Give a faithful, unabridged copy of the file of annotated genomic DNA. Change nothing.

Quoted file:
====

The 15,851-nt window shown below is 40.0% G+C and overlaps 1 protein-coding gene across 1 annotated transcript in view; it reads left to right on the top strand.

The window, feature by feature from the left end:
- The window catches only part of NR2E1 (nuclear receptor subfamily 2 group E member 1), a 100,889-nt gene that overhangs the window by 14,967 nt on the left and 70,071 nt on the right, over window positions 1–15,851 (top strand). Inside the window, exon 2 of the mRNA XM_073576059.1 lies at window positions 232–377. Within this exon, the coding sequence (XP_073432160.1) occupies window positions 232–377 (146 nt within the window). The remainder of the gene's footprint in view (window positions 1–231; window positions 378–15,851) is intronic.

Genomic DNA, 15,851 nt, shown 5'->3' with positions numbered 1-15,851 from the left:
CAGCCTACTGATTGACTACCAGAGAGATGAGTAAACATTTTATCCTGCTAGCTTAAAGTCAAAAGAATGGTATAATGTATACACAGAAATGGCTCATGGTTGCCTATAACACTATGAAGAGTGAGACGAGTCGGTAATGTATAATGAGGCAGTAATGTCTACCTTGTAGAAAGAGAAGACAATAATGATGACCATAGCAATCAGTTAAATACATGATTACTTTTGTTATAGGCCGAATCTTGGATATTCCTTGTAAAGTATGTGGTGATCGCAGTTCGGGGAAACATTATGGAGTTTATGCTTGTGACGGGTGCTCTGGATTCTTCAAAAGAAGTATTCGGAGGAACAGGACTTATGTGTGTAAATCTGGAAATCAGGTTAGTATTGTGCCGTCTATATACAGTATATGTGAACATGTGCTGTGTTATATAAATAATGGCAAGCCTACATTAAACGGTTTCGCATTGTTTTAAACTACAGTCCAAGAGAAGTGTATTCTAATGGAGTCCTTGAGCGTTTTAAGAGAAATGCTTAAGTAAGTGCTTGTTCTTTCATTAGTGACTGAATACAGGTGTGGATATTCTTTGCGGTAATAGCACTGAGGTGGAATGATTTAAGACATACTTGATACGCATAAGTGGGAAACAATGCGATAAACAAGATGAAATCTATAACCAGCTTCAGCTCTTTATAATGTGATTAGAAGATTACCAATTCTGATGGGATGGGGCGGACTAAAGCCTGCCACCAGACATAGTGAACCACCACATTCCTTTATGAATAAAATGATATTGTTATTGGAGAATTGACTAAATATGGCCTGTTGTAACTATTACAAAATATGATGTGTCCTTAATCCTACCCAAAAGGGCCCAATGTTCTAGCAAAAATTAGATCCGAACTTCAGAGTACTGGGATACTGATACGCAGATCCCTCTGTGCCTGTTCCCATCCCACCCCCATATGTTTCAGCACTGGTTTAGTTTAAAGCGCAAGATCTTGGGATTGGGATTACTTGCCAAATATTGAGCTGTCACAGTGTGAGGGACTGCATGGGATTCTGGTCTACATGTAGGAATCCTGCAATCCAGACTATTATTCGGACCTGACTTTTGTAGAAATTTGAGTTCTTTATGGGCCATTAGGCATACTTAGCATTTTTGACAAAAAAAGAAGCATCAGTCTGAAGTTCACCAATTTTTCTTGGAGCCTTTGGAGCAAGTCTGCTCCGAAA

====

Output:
The 15,851-nt window shown below is 40.0% G+C and overlaps 1 protein-coding gene across 1 annotated transcript in view; it reads left to right on the top strand.

The window, feature by feature from the left end:
- The window catches only part of NR2E1 (nuclear receptor subfamily 2 group E member 1), a 100,889-nt gene that overhangs the window by 14,967 nt on the left and 70,071 nt on the right, over window positions 1–15,851 (top strand). Inside the window, exon 2 of the mRNA XM_073576059.1 lies at window positions 232–377. Within this exon, the coding sequence (XP_073432160.1) occupies window positions 232–377 (146 nt within the window). The remainder of the gene's footprint in view (window positions 1–231; window positions 378–15,851) is intronic.

Genomic DNA, 15,851 nt, shown 5'->3' with positions numbered 1-15,851 from the left:
CAGCCTACTGATTGACTACCAGAGAGATGAGTAAACATTTTATCCTGCTAGCTTAAAGTCAAAAGAATGGTATAATGTATACACAGAAATGGCTCATGGTTGCCTATAACACTATGAAGAGTGAGACGAGTCGGTAATGTATAATGAGGCAGTAATGTCTACCTTGTAGAAAGAGAAGACAATAATGATGACCATAGCAATCAGTTAAATACATGATTACTTTTGTTATAGGCCGAATCTTGGATATTCCTTGTAAAGTATGTGGTGATCGCAGTTCGGGGAAACATTATGGAGTTTATGCTTGTGACGGGTGCTCTGGATTCTTCAAAAGAAGTATTCGGAGGAACAGGACTTATGTGTGTAAATCTGGAAATCAGGTTAGTATTGTGCCGTCTATATACAGTATATGTGAACATGTGCTGTGTTATATAAATAATGGCAAGCCTACATTAAACGGTTTCGCATTGTTTTAAACTACAGTCCAAGAGAAGTGTATTCTAATGGAGTCCTTGAGCGTTTTAAGAGAAATGCTTAAGTAAGTGCTTGTTCTTTCATTAGTGACTGAATACAGGTGTGGATATTCTTTGCGGTAATAGCACTGAGGTGGAATGATTTAAGACATACTTGATACGCATAAGTGGGAAACAATGCGATAAACAAGATGAAATCTATAACCAGCTTCAGCTCTTTATAATGTGATTAGAAGATTACCAATTCTGATGGGATGGGGCGGACTAAAGCCTGCCACCAGACATAGTGAACCACCACATTCCTTTATGAATAAAATGATATTGTTATTGGAGAATTGACTAAATATGGCCTGTTGTAACTATTACAAAATATGATGTGTCCTTAATCCTACCCAAAAGGGCCCAATGTTCTAGCAAAAATTAGATCCGAACTTCAGAGTACTGGGATACTGATACGCAGATCCCTCTGTGCCTGTTCCCATCCCACCCCCATATGTTTCAGCACTGGTTTAGTTTAAAGCGCAAGATCTTGGGATTGGGATTACTTGCCAAATATTGAGCTGTCACAGTGTGAGGGACTGCATGGGATTCTGGTCTACATGTAGGAATCCTGCAATCCAGACTATTATTCGGACCTGACTTTTGTAGAAATTTGAGTTCTTTATGGGCCATTAGGCATACTTAGCATTTTTGACAAAAAAAGAAGCATCAGTCTGAAGTTCACCAATTTTTCTTGGAGCCTTTGGAGCAAGTCTGCTCCGAAA